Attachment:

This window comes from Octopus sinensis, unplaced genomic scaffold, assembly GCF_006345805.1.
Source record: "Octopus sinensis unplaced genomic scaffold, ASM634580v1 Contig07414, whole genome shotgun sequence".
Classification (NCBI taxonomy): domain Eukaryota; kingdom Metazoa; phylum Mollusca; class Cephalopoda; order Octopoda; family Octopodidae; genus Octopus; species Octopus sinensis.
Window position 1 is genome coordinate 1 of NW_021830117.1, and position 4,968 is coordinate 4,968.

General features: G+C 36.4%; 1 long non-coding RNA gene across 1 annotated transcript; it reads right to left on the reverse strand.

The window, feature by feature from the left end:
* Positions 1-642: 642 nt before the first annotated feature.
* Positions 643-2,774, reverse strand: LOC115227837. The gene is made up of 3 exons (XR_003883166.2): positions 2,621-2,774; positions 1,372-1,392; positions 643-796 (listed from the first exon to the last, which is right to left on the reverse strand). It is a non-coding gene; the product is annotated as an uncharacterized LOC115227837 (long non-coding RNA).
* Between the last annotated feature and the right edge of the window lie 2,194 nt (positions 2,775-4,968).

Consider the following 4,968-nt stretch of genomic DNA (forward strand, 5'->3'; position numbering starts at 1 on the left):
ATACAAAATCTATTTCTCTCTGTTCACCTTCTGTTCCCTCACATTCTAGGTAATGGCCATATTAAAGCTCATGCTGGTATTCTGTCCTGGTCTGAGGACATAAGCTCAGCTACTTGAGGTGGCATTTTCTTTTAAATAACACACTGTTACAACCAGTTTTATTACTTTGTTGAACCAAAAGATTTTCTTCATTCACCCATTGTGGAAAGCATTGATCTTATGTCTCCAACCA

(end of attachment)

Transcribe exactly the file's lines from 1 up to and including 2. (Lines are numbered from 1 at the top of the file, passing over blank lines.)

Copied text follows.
This window comes from Octopus sinensis, unplaced genomic scaffold, assembly GCF_006345805.1.
Source record: "Octopus sinensis unplaced genomic scaffold, ASM634580v1 Contig07414, whole genome shotgun sequence".